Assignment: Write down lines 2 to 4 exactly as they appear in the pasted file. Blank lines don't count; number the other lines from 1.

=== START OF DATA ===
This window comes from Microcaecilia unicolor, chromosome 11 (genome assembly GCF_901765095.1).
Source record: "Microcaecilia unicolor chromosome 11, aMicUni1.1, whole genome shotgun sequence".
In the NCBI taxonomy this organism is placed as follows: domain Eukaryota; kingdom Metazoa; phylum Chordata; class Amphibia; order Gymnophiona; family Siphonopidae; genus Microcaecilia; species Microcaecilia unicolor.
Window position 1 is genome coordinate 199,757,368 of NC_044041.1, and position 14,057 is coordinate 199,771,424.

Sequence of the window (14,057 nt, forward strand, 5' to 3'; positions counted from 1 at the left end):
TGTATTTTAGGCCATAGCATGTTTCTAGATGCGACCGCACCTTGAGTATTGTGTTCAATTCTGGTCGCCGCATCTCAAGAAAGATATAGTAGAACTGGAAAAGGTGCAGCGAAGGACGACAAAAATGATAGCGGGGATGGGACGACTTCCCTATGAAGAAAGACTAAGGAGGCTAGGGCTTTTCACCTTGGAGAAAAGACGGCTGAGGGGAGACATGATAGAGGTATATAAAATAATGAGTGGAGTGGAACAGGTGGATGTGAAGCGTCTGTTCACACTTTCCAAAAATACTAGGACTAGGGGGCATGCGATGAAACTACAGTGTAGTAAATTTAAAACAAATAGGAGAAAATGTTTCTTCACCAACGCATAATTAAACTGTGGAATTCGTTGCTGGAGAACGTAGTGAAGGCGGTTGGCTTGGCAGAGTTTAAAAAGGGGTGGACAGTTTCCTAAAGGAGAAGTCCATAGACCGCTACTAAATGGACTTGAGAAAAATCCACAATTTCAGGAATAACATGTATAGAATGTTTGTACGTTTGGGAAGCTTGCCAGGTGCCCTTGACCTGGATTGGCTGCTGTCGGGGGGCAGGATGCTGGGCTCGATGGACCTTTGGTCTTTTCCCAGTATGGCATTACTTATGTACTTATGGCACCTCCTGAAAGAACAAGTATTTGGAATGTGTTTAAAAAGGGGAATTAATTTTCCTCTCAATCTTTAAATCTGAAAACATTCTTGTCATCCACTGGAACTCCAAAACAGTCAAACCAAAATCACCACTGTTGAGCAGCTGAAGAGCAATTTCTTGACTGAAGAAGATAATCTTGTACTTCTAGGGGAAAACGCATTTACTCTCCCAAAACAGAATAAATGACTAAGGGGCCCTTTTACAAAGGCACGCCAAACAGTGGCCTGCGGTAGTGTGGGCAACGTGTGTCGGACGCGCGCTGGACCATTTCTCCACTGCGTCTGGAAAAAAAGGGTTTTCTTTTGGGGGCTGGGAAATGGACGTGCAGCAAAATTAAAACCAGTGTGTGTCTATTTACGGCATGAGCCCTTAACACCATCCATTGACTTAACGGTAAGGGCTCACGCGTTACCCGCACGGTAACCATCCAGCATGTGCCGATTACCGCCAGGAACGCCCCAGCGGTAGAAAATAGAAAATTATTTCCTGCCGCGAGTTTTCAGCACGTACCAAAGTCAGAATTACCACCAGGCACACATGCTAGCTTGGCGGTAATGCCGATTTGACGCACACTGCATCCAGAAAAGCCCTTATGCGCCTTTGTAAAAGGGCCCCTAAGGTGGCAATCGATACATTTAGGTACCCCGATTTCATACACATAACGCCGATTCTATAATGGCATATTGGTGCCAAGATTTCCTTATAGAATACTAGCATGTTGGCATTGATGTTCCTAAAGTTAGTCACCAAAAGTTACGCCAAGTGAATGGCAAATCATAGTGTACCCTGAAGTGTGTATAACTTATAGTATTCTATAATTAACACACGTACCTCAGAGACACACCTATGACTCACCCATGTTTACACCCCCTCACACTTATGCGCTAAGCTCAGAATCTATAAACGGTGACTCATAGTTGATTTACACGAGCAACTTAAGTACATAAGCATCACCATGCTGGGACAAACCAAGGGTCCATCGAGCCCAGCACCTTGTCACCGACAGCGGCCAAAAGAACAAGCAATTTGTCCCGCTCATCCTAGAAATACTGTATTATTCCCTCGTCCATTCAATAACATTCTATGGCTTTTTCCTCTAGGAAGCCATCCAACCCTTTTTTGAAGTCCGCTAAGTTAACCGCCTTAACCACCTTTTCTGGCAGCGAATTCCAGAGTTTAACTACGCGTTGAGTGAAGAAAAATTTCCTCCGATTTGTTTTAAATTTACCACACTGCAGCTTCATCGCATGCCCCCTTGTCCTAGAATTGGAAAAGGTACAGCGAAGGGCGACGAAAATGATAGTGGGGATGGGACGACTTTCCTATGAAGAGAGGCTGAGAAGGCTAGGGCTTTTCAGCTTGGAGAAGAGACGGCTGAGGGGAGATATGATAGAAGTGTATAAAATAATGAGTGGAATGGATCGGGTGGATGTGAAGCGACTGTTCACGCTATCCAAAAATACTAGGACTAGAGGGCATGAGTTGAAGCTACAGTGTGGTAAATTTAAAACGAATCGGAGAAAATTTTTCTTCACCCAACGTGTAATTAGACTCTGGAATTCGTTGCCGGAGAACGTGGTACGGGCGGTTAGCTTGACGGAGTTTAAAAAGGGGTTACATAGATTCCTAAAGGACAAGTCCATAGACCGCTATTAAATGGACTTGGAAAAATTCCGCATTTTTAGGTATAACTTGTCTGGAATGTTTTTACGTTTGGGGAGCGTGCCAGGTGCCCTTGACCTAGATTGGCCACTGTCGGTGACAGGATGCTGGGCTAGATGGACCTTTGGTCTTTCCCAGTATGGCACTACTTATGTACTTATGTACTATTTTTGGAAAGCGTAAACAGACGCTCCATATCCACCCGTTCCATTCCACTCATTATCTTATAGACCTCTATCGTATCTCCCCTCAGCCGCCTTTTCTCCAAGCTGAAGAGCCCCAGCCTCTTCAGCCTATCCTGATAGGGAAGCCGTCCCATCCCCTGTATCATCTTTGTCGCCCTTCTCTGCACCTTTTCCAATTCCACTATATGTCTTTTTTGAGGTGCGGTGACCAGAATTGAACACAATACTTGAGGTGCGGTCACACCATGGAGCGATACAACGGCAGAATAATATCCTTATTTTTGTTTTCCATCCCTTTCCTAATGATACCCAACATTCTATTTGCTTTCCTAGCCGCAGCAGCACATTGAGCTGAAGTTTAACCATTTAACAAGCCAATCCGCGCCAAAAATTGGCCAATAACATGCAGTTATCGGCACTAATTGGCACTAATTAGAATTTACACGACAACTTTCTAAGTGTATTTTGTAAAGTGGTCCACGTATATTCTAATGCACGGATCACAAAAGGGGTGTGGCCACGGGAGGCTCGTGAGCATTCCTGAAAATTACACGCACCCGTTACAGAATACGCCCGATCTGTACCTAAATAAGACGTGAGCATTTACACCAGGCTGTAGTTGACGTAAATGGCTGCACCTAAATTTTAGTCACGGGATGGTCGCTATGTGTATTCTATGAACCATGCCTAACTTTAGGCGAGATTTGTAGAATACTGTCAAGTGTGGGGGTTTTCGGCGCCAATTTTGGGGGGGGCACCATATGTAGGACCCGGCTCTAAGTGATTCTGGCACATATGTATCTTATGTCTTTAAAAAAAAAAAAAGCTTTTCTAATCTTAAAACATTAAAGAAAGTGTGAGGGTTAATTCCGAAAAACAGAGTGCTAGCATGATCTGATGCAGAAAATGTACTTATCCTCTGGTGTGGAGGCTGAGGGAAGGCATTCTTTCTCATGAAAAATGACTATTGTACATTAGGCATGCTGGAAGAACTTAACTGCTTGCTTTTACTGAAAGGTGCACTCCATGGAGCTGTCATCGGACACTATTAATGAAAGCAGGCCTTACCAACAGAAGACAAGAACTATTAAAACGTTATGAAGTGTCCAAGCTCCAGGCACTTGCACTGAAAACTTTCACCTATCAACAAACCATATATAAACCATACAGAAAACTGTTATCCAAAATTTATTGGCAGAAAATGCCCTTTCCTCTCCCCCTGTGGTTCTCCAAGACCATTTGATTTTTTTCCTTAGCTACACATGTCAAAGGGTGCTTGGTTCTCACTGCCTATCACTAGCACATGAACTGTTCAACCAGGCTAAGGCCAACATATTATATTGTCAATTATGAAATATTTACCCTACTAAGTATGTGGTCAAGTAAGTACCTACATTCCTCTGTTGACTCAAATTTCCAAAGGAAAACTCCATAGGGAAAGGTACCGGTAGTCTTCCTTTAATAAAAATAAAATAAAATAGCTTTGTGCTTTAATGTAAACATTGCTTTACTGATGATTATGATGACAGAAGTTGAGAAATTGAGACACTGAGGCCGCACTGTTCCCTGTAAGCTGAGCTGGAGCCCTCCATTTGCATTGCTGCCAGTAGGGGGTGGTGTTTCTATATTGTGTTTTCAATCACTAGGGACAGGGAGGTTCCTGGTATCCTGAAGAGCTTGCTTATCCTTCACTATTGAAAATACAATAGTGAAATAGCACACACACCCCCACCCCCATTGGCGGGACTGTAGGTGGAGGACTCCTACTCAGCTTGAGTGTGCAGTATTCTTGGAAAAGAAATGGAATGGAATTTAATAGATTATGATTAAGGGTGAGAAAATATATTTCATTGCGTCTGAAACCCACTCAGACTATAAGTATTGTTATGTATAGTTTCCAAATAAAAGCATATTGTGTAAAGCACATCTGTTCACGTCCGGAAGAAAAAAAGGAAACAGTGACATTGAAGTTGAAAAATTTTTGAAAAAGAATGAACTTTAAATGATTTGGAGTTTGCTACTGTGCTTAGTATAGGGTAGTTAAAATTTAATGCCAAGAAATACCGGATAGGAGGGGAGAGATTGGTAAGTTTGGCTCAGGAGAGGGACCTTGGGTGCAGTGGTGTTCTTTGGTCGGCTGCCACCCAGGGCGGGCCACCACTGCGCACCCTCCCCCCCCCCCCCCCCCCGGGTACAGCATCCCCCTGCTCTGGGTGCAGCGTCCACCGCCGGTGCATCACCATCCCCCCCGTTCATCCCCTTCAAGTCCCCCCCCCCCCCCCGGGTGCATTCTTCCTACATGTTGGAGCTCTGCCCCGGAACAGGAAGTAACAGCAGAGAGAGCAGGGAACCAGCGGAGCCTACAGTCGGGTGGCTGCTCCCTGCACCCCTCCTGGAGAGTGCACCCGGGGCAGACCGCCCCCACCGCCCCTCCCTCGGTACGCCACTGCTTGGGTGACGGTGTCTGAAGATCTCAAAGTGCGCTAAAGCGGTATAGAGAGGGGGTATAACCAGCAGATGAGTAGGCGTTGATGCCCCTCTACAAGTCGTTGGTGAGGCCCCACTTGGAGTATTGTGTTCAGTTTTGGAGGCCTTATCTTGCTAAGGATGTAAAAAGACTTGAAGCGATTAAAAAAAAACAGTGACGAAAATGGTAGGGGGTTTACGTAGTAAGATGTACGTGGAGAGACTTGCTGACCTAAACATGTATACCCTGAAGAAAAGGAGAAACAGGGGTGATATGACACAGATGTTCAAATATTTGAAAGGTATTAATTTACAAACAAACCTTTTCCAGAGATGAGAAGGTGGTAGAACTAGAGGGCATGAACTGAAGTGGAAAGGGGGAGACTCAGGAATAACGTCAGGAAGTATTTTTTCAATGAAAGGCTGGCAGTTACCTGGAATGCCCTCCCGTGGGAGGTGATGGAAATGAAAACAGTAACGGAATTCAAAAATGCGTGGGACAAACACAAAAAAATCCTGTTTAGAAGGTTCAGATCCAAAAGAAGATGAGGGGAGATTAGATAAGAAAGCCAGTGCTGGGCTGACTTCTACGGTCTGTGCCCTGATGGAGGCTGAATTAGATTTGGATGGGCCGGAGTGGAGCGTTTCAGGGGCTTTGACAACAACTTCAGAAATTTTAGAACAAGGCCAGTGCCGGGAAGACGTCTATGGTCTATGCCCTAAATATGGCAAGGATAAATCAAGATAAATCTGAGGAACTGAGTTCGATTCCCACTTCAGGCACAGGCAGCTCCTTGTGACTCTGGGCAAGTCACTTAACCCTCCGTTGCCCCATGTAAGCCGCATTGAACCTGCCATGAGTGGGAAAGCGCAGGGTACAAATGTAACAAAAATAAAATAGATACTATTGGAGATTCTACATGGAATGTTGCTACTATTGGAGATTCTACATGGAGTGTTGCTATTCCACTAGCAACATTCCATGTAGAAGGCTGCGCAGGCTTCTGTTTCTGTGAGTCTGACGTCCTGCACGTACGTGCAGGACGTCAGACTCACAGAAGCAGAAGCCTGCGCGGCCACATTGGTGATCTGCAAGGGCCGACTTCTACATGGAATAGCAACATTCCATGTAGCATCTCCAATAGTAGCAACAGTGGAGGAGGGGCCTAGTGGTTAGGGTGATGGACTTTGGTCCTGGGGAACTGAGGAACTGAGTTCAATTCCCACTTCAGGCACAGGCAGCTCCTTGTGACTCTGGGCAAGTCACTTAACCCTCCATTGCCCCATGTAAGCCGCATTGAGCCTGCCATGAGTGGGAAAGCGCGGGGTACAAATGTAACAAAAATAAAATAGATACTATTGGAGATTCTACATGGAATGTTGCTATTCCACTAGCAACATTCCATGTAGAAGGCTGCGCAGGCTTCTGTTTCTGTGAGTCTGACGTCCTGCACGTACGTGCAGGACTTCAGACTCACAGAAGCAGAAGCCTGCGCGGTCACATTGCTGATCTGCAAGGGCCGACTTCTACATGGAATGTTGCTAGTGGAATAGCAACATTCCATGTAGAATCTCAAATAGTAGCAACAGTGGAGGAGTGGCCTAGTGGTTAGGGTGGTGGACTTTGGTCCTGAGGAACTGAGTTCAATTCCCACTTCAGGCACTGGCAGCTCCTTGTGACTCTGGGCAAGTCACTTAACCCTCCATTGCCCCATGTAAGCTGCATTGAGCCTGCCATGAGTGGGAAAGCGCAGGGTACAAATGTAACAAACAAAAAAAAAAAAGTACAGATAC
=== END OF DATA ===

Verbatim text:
Source record: "Microcaecilia unicolor chromosome 11, aMicUni1.1, whole genome shotgun sequence".
In the NCBI taxonomy this organism is placed as follows: domain Eukaryota; kingdom Metazoa; phylum Chordata; class Amphibia; order Gymnophiona; family Siphonopidae; genus Microcaecilia; species Microcaecilia unicolor.
Window position 1 is genome coordinate 199,757,368 of NC_044041.1, and position 14,057 is coordinate 199,771,424.